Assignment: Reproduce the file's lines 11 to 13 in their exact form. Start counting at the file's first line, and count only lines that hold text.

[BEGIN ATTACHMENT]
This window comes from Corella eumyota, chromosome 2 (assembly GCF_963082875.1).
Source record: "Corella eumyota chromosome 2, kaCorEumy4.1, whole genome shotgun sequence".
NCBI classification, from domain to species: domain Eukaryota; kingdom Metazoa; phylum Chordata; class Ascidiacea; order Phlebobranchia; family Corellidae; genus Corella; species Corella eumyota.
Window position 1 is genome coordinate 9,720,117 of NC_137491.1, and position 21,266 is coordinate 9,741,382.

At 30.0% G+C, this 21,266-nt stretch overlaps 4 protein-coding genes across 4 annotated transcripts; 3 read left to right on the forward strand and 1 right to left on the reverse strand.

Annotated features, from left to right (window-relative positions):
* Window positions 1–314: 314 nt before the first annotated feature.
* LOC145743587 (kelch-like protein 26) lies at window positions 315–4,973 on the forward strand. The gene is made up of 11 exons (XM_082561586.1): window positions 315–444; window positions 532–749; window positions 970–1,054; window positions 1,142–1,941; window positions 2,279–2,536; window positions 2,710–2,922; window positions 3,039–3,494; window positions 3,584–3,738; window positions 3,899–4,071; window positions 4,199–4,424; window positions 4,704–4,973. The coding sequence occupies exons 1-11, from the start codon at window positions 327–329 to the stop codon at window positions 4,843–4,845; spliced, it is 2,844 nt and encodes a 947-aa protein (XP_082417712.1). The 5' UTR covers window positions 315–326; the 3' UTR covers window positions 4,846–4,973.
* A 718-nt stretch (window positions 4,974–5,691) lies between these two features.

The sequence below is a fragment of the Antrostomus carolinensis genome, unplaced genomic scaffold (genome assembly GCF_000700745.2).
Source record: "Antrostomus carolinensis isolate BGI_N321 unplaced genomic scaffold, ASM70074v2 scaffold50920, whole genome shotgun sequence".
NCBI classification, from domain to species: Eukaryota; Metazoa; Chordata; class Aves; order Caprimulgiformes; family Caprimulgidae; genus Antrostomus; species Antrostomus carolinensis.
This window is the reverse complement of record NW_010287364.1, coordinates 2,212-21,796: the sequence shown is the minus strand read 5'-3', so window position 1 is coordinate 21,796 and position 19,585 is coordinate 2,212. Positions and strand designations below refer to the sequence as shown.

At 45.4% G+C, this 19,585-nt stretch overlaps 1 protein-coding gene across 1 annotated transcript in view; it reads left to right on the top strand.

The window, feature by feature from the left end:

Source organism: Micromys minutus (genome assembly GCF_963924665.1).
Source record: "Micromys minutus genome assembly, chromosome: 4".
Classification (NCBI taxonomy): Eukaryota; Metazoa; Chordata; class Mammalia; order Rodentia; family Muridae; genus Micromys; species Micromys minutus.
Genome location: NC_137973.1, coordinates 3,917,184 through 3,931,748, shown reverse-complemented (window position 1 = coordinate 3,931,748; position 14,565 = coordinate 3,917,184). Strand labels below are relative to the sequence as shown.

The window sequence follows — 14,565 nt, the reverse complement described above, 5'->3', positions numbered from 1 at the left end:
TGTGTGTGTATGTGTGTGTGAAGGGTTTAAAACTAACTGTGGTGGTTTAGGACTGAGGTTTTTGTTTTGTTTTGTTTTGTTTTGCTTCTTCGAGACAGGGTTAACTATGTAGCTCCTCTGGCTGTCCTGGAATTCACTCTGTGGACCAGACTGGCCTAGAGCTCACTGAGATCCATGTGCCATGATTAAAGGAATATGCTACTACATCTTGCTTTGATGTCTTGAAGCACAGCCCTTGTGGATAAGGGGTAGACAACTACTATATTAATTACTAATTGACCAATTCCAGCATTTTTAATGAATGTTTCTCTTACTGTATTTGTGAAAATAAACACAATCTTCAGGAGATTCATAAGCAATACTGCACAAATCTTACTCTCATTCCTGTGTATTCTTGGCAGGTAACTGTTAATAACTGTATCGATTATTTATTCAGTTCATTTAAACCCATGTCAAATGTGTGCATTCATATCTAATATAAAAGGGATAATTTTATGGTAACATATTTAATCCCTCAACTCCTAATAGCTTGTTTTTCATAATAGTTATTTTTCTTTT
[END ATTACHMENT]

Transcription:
Source record: "Antrostomus carolinensis isolate BGI_N321 unplaced genomic scaffold, ASM70074v2 scaffold50920, whole genome shotgun sequence".
NCBI classification, from domain to species: Eukaryota; Metazoa; Chordata; class Aves; order Caprimulgiformes; family Caprimulgidae; genus Antrostomus; species Antrostomus carolinensis.
This window is the reverse complement of record NW_010287364.1, coordinates 2,212-21,796: the sequence shown is the minus strand read 5'-3', so window position 1 is coordinate 21,796 and position 19,585 is coordinate 2,212. Positions and strand designations below refer to the sequence as shown.